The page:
Present dollars are more important than future dollars. If you have to suffer damage worth (say) $10,000, you will be relieved to learn that it will hit you in 20 years, rather than tomorrow. This preference isn’t simply a psychological one of wanting to defer pain. No: Because market interest rates are positive, it is cheaper for you to deal with a $10,000 damage that won’t hit for 20 years. That’s because you can set aside a smaller sum today and invest it (perhaps in safe bonds), so that the value of your side fund will grow to $10,000 in 20 years’ time.
In this framework, it is easy to see how crucial the interest rate is, on those safe bonds. If your side fund grows at 7% per year, then you need to set aside about $2,584 today in order to have $10,000 in 20 years. But if the interest rate is only 3%, then you need to put aside $5,537 today in order to have $10,000 to pay for the damage in 20 years.
An equivalent way of stating these facts is to say that the present-discounted value of the looming $10,000 in damages (which won’t hit for 20 years) is $2,584 using a 7% discount rate, but $5,537 using a 3% discount rate. The underlying assumption about the size and timing of the damage is the same—the only thing we changed is the discount rate used in our assessment of it.
Discount Rates in Climate Policy
Generally speaking, the climate damages that occur in computer simulations don’t begin to significantly affect human welfare in the aggregate until the second half of the 21st century. In other words, the computer-simulated damages need to be discounted over the course of decades and even centuries. (The Obama Administration Working Group used three computer models to calculate damages through the year 2300.) Thus we can see why the choice of discount rate is so crucial.
In its latest revision, the Working Group estimated that for an additional ton of carbon dioxide emitted in the year 2015, the present-value of future net damages would be $11 using a 5% discount rate, $36 using a 3% rate, and $56 using a 2.5% rate (see table on page 3 here). Yet when the media refer to these numbers as “the social cost of carbon,” it obscures how arbitrary the figures are. They can range from $11/ton to $56/ton just by adjusting the discount rate in a narrow band from 5% to 2.5%.
Violating OMB’s Clear Guidance
Fortunately, OMB provides explicit guidance (in the form of “OMB Circulars”) to federal agencies on how to select discount rates. Specifically, as we carefully explain on pages 12-17 of IER’s formal Comment, OMB Circular A-4 (relying in turn on Circular A-94) states that “a real discount rate of 7 percent should be used as a base-case for regulatory analysis,” as this is the average before-tax rate of return to private capital investment.
Now it’s true, Circular A-4 goes on to acknowledges that in some cases, the displacement of consumption is more relevant to assess the impact of the policy under consideration, in which case a real discount rate of 3 percent should be used. Thus it states: “For regulatory analysis, you should provide estimates of net benefits using both 3 percent and 7 percent” (bold added).
OMB guidance clearly states that “’a real discount rate of 7 percent should be used as a base-case for regulatory analysis,’ as this is the average before-tax rate of return to private capital investment.”
A 7% discount rate essentially makes the NPV of the Social Cost of Carbon $0 or negative.
A 7 percent discount rate, which has been used by the EPA for other regulatory analysis, could actually lead to a negative carbon cost, which would seem to imply that carbon emissions are beneficial.
In 2014, the IEA put the global cost of deep decarbonization at $44 trillion. According to the BP’s 2017 Statistical Review of World Energy, in 2016, the world’s primary energy consumption was 13,276.3 million tonnes of oil equivalent (MTOE). US consumption was 2,272.7 MTOE, 17% of the total. That would make our share of decarbonization $7.5 trillion.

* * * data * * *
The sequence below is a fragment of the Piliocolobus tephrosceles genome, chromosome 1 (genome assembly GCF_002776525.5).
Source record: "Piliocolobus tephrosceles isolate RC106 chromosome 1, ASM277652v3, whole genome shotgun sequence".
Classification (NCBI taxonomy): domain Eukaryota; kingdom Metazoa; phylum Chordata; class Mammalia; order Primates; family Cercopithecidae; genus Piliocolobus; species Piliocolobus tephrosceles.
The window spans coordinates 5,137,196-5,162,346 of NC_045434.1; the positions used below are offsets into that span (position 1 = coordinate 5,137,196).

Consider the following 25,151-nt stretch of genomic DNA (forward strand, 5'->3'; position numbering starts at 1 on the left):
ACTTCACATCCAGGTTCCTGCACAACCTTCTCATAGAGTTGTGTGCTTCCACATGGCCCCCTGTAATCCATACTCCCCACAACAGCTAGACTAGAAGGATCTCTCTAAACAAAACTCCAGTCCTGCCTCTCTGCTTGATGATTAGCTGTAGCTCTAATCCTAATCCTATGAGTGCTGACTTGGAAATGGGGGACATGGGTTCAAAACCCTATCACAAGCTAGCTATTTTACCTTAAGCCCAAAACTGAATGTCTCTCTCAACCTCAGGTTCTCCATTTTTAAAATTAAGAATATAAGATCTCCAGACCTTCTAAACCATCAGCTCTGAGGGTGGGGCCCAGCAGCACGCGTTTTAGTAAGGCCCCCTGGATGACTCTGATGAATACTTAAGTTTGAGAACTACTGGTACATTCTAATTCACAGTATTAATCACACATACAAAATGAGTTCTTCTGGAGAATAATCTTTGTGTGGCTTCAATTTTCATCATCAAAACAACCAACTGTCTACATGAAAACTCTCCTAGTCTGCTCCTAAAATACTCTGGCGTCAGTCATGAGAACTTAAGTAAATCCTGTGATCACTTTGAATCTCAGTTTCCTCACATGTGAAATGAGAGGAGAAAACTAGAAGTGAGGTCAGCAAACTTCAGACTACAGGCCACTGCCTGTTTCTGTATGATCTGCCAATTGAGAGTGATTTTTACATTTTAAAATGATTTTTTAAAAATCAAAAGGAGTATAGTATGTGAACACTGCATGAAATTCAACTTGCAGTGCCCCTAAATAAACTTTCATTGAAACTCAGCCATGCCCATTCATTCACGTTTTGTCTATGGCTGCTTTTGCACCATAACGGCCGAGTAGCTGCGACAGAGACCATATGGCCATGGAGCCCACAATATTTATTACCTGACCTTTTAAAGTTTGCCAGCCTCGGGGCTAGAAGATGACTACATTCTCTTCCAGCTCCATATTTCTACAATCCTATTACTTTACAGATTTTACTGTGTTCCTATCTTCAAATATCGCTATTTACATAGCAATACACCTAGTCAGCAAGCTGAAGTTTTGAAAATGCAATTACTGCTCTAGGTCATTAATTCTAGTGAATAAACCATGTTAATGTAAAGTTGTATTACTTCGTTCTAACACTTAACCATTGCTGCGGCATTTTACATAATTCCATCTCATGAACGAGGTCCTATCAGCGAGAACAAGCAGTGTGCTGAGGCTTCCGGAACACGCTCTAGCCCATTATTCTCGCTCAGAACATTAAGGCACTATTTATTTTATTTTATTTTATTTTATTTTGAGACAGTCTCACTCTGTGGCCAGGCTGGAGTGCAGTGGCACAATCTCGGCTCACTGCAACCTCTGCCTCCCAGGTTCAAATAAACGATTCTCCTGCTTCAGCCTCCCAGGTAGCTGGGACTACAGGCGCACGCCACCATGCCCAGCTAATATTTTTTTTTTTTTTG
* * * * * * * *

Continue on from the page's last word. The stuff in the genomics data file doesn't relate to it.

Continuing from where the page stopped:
If we accept that climate change is currently costing us $35 billion per year ($350 billion over past decade) and accept the GAO’s estimate of future costs:
A November 2016 assessment by the Office of Management and Budget (OMB) and the Council of Economic Advisers found that recurring costs that the federal government incurred as a result of climate change could increase by $12 billion to $35 billion per year by mid-century and by $34 billion to $112 billion per year by late-century, the equivalent of $9 billion to $28 billion per year in today’s economy.
The total cost of climate damages to the US by 2100 would be $161 trillion. Would it make sense to spend $7.5 trillion now (or in the near future) if it averted $161 trillion worth of damages over the next 83 years? No fracking way!
If we took $7.5 trillion today and put it in 30-yr Treasuries at 2.9% (assuming a constant interest rate), we’d have nearly $80 trillion in 2100. If we employed that capital at a 7% return, we would have nearly $2.1 quadrillion by the turn of 22nd Century… enough to pay for the speculative cumulative climate damages 13 times over.
The fact the I used the GAO’s estimates of the costs of climate-related damages in my calculations, does not mean that I agree with them. There is absolutely no basis to support the claim that the $350 billion spent over the past decade in response to extreme weather and fire events was even remotely related to climate change or greenhouse gas emissions. Nor is there any evidence that decarbonization of our energy infrastructure will avert any future expenditures in response to extreme weather and fire events. However, even if I accept the GAO numbers as valid and related to climate change, a 7% discount rate zeroes out all potential speculative benefits of carbon regulations.
The Obama administration had made strides in connecting climate to the economy, issuing a number of reports and also refining a metric called the “social cost of carbon,” which was used in tallying the costs and benefits of proposed regulations.
Note to Ms. DePillis: The Obama maladministration has been gone for 20 months… MAGA!